has not one but two articles on Michelle Bachmann and her husband Marcus Bachmann. The
attacks Mrs. Bachmann for her anti-homosexual marriage stand. The
attacks Mr. Bachmann for his Christian counseling service in which some clients are helped in overcoming their homosexual tendencies. The entire tone of the latter piece suggests that there is something weird, sinister, and threatening about what Marcus Bachmann does. Thus a homosexual activist who has investigated Bachmann’s counseling service is quoted saying, “What we found was reasonably professional with a skewed point of view toward homosexuality being a negative and no offering of hope that it is something positive.”
July 16, 2011
Christian Counseling by Hopeful’s Spouse Prompts Questions
By SHERYL GAY STOLBERG
LAKE ELMO, Minn.—The receptionists at Bachmann & Associates, the Christian counseling center run by the husband of the presidential hopeful Michele Bachmann, were polite but firm in turning a reporter away the other day. A new sign was on the door. “Bachmann & Associates,” it said, “prohibits all soliciting, filming and photography in this building. NO MEDIA.”
The skittishness was not surprising. All week, Mrs. Bachmann and her husband, Marcus, a therapist, had been caught in a swirl of media attention over whether the clinic practices “reparative therapy,” or so-called gay-to-straight counseling. On Friday, in an interview published in The Minneapolis Star-Tribune, Dr. Bachmann finally defended himself.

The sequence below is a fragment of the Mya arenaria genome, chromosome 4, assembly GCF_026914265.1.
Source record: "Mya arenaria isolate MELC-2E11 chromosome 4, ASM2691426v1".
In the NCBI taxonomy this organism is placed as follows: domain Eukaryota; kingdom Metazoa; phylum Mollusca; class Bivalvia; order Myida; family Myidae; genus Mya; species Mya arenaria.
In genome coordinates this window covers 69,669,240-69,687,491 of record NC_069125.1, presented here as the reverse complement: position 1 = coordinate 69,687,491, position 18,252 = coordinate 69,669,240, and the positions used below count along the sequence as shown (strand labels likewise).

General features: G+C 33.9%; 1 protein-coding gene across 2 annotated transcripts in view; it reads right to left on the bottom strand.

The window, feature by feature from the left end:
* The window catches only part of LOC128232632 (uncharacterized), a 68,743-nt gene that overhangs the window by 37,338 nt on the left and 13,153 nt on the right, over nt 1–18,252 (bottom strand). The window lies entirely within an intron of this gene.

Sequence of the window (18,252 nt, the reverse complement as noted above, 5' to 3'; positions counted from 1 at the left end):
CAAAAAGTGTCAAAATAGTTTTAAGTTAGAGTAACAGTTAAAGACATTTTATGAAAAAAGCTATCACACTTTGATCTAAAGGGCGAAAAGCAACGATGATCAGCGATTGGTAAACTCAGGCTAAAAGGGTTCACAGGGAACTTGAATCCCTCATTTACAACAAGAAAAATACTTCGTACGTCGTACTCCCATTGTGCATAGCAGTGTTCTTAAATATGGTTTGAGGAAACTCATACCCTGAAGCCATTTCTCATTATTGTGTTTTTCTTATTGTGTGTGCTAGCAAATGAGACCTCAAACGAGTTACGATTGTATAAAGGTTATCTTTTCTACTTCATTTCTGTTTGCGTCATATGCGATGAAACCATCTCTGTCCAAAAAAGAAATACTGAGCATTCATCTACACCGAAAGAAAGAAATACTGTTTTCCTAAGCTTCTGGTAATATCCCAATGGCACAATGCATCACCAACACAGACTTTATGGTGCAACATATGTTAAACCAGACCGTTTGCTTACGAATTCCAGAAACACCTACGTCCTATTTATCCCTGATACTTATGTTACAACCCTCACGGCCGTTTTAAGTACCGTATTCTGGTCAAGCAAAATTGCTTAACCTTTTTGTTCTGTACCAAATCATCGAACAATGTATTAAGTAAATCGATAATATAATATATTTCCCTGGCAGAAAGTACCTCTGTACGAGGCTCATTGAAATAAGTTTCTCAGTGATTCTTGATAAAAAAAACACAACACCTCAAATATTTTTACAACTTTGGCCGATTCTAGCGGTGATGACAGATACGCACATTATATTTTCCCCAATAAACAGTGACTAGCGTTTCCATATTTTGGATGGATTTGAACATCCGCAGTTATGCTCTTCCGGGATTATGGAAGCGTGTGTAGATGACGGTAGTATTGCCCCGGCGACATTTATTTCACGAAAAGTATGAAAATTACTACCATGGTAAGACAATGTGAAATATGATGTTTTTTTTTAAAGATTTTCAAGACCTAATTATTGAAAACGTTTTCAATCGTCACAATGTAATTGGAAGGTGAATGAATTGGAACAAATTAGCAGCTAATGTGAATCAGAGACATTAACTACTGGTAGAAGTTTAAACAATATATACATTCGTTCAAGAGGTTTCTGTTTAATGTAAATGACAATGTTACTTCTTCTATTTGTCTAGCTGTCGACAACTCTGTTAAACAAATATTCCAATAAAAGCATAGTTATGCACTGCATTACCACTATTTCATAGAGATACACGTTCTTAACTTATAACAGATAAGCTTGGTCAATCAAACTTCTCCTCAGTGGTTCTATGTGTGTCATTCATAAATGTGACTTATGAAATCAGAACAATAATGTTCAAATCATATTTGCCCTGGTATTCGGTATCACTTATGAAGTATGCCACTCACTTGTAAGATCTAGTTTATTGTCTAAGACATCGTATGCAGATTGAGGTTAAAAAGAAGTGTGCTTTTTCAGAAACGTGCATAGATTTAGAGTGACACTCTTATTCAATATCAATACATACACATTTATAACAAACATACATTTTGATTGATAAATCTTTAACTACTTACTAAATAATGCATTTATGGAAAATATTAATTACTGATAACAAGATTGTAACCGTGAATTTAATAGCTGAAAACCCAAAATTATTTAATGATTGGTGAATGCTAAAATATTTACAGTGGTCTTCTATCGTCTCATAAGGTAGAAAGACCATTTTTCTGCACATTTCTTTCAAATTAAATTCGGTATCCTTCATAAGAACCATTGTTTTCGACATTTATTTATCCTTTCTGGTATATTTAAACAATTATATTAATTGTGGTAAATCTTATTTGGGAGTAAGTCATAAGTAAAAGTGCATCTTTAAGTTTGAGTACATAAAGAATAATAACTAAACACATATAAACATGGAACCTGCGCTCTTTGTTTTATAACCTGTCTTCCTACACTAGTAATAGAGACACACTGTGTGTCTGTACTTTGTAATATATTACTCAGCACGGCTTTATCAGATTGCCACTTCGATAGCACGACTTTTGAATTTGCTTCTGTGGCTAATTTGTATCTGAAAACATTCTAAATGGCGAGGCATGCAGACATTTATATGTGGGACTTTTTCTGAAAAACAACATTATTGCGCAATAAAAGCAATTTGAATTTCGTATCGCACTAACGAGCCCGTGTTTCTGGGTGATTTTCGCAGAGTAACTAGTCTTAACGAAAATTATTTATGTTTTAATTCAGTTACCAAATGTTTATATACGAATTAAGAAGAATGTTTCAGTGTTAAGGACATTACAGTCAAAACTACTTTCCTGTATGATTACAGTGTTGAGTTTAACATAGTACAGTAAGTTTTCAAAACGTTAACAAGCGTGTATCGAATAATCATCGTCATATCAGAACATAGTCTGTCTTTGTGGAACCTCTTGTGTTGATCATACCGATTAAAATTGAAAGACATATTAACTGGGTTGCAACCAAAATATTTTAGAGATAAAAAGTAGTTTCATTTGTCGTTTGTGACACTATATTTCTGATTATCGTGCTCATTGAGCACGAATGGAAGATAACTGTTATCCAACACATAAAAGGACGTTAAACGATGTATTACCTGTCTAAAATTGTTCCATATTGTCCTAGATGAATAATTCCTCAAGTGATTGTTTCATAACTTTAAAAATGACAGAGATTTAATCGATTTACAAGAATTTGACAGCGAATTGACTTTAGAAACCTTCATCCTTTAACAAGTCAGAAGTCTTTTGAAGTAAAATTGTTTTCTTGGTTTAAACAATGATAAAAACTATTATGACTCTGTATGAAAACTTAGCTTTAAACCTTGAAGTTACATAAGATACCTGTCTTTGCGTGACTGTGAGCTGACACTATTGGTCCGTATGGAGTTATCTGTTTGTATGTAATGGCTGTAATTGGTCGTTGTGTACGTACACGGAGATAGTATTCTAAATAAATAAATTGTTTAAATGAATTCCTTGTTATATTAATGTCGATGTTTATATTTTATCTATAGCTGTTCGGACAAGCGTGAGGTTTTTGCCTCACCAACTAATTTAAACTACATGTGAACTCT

“We don’t have an agenda or a philosophy of trying to change someone,” he said, adding that the clinic would offer reparative therapy only “at the client’s discretion.”
That stance puts Dr. Bachmann at odds with most mainstream medical associations; a 2007 task force put together by the American Psychological Association concluded that “efforts to change sexual orientation are unlikely to be successful and involve some risk of harm.”
But the American Association of Christian Counselors, which has 50,000 members, supports reparative therapy “on biblical, ethical and legal grounds” for patients “with a genuine desire to be set free of homosexual attractions,” according to its code of ethics. The goal is “heterosexual relations and marriage or lifelong sexual celibacy.”
Questions about whether Dr. Bachmann offers reparative, or conversion, therapy have been percolating for years, fueled partly by his friendship with Janet Boynes, a Minneapolis minister who says she was “called out of homosexuality” by God, and partly by his argument that children are at risk when parents and educators tolerate homosexuality.
In an interview on a Christian radio show last year, he said young people must be discouraged from acting on homosexual feelings, just as “barbarians need to be educated.” (Dr. Bachmann says the comment has been misconstrued to suggest he means gays are barbaric. “That’s not my mind-set,” he told The Star-Tribune.)
In June, Truth Wins Out, a national nonprofit group dedicated to fighting “anti-gay religious extremism,” sought out people who had undergone “ex-gay therapy” at Dr. Bachmann’s clinic. One person, Andrew Ramirez, a 24-year-old manager for a lumber company, responded that he had.